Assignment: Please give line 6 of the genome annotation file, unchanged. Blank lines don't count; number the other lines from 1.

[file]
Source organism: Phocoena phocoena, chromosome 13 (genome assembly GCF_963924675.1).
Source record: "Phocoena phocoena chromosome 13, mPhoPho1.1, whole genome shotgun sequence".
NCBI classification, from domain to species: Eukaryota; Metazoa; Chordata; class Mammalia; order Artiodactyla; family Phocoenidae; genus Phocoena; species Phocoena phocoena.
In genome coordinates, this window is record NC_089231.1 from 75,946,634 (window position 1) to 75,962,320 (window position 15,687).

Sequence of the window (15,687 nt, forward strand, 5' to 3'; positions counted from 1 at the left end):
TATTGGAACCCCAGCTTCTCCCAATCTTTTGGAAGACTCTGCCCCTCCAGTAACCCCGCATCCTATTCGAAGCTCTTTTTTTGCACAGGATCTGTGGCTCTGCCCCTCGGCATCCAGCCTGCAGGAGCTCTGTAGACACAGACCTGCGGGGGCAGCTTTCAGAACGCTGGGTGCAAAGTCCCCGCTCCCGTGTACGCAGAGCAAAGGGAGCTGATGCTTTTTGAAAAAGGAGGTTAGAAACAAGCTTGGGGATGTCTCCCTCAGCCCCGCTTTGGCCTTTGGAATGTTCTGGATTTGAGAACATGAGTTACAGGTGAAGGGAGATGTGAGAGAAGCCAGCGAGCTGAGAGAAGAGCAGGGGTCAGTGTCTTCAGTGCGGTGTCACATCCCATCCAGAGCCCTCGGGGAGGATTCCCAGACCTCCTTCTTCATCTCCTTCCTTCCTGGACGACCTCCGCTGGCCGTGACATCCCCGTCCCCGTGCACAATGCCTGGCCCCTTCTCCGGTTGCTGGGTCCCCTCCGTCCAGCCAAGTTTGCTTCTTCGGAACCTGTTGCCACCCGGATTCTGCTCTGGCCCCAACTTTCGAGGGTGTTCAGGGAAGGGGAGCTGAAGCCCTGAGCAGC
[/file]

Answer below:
TATTGGAACCCCAGCTTCTCCCAATCTTTTGGAAGACTCTGCCCCTCCAGTAACCCCGCATCCTATTCGAAGCTCTTTTTTTGCACAGGATCTGTGGCTCTGCCCCTCGGCATCCAGCCTGCAGGAGCTCTGTAGACACAGACCTGCGGGGGCAGCTTTCAGAACGCTGGGTGCAAAGTCCCCGCTCCCGTGTACGCAGAGCAAAGGGAGCTGATGCTTTTTGAAAAAGGAGGTTAGAAACAAGCTTGGGGATGTCTCCCTCAGCCCCGCTTTGGCCTTTGGAATGTTCTGGATTTGAGAACATGAGTTACAGGTGAAGGGAGATGTGAGAGAAGCCAGCGAGCTGAGAGAAGAGCAGGGGTCAGTGTCTTCAGTGCGGTGTCACATCCCATCCAGAGCCCTCGGGGAGGATTCCCAGACCTCCTTCTTCATCTCCTTCCTTCCTGGACGACCTCCGCTGGCCGTGACATCCCCGTCCCCGTGCACAATGCCTGGCCCCTTCTCCGGTTGCTGGGTCCCCTCCGTCCAGCCAAGTTTGCTTCTTCGGAACCTGTTGCCACCCGGATTCTGCTCTGGCCCCAACTTTCGAGGGTGTTCAGGGAAGGGGAGCTGAAGCCCTGAGCAGC